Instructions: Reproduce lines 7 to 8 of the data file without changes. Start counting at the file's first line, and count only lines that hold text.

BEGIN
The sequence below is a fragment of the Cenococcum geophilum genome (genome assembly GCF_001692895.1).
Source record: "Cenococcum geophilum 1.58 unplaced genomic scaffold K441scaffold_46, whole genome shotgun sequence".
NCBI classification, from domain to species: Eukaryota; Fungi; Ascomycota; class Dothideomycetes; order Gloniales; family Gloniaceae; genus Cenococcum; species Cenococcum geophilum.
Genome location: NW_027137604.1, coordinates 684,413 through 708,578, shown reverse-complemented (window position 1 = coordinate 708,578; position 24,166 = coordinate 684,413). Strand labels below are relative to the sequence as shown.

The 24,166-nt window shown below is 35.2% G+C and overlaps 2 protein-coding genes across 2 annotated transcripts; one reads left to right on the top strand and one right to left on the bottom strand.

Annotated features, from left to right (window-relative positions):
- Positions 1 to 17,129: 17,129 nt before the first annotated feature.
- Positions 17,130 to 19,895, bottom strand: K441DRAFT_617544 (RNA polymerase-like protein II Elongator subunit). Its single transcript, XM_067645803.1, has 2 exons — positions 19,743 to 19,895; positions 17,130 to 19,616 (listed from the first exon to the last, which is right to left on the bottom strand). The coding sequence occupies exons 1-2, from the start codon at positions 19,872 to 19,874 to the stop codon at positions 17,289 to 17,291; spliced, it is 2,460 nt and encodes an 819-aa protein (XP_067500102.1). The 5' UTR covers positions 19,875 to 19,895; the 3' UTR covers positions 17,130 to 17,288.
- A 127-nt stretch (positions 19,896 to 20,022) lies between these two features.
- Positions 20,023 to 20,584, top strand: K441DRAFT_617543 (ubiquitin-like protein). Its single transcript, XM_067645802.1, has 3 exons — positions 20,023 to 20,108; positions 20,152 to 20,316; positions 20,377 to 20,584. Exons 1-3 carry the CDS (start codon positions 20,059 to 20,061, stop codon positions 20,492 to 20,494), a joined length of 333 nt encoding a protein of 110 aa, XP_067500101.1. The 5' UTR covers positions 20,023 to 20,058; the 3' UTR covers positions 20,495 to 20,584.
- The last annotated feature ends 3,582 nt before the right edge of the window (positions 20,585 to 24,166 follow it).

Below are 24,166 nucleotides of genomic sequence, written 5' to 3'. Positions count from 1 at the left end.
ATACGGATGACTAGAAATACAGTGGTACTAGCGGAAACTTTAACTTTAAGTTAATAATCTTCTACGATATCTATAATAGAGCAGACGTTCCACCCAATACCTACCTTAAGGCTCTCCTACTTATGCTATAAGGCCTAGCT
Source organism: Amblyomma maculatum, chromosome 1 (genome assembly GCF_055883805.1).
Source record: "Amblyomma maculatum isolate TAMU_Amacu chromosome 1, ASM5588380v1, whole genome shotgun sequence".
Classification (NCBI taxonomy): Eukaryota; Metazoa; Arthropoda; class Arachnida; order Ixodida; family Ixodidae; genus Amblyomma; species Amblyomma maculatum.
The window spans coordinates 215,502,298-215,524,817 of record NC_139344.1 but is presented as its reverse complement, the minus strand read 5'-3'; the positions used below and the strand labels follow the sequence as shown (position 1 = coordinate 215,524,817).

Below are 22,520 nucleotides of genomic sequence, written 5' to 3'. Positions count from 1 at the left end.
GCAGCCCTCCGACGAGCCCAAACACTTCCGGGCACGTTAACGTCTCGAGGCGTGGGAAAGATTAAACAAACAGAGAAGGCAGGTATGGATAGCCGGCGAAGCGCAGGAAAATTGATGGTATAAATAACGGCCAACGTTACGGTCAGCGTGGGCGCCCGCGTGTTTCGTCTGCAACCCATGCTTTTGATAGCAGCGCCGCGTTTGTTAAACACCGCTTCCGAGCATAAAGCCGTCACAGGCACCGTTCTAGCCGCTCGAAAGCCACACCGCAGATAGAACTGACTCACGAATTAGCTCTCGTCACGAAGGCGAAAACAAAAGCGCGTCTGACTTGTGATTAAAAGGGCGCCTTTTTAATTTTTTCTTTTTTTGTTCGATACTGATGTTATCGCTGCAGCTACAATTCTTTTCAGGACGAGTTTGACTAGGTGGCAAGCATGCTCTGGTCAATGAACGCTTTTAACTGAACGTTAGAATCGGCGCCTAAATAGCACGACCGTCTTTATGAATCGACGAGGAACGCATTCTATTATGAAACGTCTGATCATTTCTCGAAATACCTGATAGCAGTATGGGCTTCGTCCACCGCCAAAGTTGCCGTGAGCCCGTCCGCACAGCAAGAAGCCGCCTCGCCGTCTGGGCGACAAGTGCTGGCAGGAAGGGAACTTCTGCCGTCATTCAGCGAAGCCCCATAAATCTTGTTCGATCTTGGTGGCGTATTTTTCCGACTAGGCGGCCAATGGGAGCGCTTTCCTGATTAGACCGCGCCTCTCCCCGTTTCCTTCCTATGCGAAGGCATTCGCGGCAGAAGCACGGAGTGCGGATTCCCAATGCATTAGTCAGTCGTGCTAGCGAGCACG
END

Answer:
- Positions 1 to 17,129: 17,129 nt before the first annotated feature.
- Positions 17,130 to 19,895, bottom strand: K441DRAFT_617544 (RNA polymerase-like protein II Elongator subunit). Its single transcript, XM_067645803.1, has 2 exons — positions 19,743 to 19,895; positions 17,130 to 19,616 (listed from the first exon to the last, which is right to left on the bottom strand). The coding sequence occupies exons 1-2, from the start codon at positions 19,872 to 19,874 to the stop codon at positions 17,289 to 17,291; spliced, it is 2,460 nt and encodes an 819-aa protein (XP_067500102.1). The 5' UTR covers positions 19,875 to 19,895; the 3' UTR covers positions 17,130 to 17,288.